High jumper with a little potential like Gee? It would have only been a matter of time before he suffered a knee injury if he stayed with the Wizards. Surely he knew this when making his decision to leave

Good work by Mike Prada at Bullets Forever, ruminating on the loss of Gee and the implications for the front office.

One thing that Ted Leonsis has always always stressed is openness toward the fan base about the future; the blog helps a lot with that. I'm not sure you could say the same about the Wiz front office this year. Obviously there were a lot of times they were hamstrung by the legal process, but losing Gee and then attributing that to cap space doesn't seem to make much sense to fans.

As for Gee's decision, he gets to play in the playoffs, and he gets a non-guaranteed deal for next year, right? That's not a hard call.

Let's say the Wizards win the lottery and have the No. 1 overall pick: who do they darft?


"Dan Steinberg: Well, I think you'll be off on that ledge by yourself if you pick Duke to go to the Final Four. The past few years have made it virtually mandatory that you pick Duke to bow out ahead of schedule in the tourney. I mean, they got absolutely run off the floor against Villanova in the tourney last year, and two years ago at Verizon Center, West Virginia seemed clearly superior. Ditto with this year's meeting with Georgetown. That's three Big East opponents. The sinking suspicion you might be searching for is that the ACC is again sub-part this year, which is why Duke is now looking better I guess we'll find out in a few weeks, though."

I guess we did.

Yeah, but that was written pre-bracket, right? Or am I wrong? I was all about picking DUke to go out early until I saw the brackets, and I couldn't think of anyone else to choose out of that regional, which is why, as previously mentioned, I actually picked Duke to the Final Four. Go look at the WaPo bracket challenge; my picks are public. Duke is the only one I got right.

I still don't think they would have made it out had they been Kansas or Kentucky. Syracuse, maybe. But if I've helped you enjoy this even more, I'm very happy about that. I'm not even joking. Most of my sports-related satisfaction is over proving other people wrong, and I think them for affording me that joy.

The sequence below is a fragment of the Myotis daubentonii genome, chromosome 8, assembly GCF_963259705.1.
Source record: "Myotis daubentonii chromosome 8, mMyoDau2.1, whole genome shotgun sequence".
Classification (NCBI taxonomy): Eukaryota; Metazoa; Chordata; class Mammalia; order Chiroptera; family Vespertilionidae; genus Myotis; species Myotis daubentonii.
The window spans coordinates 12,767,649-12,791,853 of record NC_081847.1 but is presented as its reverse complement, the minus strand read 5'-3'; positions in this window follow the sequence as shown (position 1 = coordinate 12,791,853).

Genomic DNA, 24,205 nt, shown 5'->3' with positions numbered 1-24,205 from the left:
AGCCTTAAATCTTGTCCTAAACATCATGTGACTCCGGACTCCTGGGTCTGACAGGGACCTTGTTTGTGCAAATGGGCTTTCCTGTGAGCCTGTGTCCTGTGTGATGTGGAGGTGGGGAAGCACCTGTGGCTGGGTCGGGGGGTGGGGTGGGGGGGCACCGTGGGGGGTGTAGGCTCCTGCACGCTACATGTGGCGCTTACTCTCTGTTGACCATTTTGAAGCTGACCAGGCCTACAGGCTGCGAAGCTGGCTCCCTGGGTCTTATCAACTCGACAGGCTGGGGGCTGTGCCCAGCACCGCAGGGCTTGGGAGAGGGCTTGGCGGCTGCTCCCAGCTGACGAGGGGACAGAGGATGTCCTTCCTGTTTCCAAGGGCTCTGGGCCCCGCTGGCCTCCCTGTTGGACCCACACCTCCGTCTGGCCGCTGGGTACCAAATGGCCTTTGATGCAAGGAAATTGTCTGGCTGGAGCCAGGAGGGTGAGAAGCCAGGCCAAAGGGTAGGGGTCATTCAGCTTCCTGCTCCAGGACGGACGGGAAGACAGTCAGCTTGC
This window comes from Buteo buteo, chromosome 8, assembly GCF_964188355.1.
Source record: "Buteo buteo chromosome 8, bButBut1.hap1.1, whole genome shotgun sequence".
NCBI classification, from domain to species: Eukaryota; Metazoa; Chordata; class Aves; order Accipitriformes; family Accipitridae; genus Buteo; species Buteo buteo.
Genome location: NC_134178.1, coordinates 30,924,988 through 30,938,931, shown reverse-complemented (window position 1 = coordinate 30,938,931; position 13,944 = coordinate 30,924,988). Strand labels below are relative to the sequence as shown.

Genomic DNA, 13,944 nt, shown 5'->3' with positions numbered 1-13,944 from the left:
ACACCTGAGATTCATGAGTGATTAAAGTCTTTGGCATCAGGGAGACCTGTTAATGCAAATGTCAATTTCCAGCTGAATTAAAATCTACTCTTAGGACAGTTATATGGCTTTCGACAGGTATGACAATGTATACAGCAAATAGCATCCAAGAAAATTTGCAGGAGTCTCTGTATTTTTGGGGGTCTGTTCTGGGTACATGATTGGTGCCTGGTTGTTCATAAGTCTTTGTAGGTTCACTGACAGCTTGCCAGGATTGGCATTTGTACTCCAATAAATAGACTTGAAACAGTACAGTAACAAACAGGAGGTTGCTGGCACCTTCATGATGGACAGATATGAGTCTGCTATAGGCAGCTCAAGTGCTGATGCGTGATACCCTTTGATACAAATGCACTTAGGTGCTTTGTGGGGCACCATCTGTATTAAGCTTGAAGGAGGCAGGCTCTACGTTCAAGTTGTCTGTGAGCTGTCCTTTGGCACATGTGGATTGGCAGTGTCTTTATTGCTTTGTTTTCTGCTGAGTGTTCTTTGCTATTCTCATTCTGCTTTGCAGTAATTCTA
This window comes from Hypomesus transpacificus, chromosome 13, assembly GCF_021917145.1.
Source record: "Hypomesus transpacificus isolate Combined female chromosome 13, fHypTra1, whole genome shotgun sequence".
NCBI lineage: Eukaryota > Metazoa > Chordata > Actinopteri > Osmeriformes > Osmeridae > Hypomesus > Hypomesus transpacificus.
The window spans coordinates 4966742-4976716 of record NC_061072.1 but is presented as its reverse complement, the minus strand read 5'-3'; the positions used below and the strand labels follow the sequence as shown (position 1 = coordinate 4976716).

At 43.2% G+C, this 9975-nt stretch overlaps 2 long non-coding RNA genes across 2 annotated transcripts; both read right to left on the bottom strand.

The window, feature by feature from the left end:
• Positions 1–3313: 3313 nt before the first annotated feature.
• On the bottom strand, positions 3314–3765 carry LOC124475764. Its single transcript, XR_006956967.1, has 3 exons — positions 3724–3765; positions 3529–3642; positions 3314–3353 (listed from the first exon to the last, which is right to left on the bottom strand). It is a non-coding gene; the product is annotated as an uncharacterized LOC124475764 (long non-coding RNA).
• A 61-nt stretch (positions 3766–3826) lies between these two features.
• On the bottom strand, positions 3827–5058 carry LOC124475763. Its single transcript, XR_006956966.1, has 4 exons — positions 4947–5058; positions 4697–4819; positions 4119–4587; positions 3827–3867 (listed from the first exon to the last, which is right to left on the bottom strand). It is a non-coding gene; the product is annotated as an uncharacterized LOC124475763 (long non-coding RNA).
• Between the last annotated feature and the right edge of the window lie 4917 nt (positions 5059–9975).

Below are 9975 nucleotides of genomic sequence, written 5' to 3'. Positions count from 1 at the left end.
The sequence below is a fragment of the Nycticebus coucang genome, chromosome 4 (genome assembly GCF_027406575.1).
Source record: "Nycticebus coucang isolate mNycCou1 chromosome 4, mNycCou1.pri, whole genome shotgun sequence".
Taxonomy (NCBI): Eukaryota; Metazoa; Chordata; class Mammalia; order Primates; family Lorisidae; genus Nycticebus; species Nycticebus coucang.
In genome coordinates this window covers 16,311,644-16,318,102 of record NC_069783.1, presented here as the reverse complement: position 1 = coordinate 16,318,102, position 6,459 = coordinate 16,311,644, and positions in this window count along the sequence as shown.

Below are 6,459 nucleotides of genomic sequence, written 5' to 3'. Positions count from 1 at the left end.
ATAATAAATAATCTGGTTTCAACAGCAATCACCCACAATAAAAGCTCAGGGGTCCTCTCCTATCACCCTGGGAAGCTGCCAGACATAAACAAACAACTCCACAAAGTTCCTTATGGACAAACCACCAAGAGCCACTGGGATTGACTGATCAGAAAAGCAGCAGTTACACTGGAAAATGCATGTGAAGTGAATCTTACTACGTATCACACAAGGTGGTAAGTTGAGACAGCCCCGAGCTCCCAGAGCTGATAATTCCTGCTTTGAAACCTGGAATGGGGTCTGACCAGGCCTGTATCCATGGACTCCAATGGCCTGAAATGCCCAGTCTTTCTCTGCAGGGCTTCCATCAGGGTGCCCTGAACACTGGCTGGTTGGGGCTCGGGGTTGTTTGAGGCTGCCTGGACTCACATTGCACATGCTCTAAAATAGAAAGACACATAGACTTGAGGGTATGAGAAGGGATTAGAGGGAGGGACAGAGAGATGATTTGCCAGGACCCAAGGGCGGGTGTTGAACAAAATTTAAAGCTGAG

Dan, You covered this pretty thoroughly a while back about the name change from the hapless Bullets to the hated Wizards; Wilbon said that he was pretty sure that Leonisis wanted to change the name back to the Bullets, but because of recent events, it's just not going to happen. My questions are:

1. Do you really think he wanted to change it back to the Bullets?

2. What is the likelihood of a name change now (maybe not back to the Bullets)? As much as I hate the Wiz handle, other than trying to get back the Bullets, a namechange shouldn't happen- it would be like we're back in the ABA-NBA days. Other than Utah and NO switching franchise nicknames (and then Utah going full-auto and changing it to the Bees or something), enough is enough.

I think my previously expressed opinion is that the colors will one day be changed, but the name will remain. I have no sources, facts or actual information in publicizing this opinion. Just seems to make sense to me.

I think there were a lot of motives behind the name change from Bullets, but the very public reason had to do with gun violence, and Abe Pollin backed that up with anti-violence spending. Seems to me that it's a politically tricky thing to go back to Bullets after all that. And I don't think every time a team changes ownership, fans or the league want/expect a name change.

But the colors are an abomination, and teams change their colors.Teams changed by Ted Leonsis, even.

I just learned that one of my applied mathematics professors has a photo of Christian Laettner sitting on the toilet when he was at Duke. Should I try to coerce him to put it online?

I guess I'm more interested to know why an applied mathematics professor has a photo of Christian Laettner sitting on the toilet? I don't have pictures of anyone sitting on the toilet, much less college basketball stars.

I'm glad that Laettner is no longer involved with D.C. United. Now we can all go back to our diviniely ordained feelings for the dude.

I passed you no less than 6 times at a recent Caps game and thought to myself, What Does Dan Do? Once, you were eating what appeared to be a donut, another time you were taking a picture of a jersey, three times you were staring off into space and another, you were walking. I wondered what else you do during the process of getting a story or bog idea. Would you let someone tail you and ask you questions about what you do on a typical fan-seeking, bog-related mission?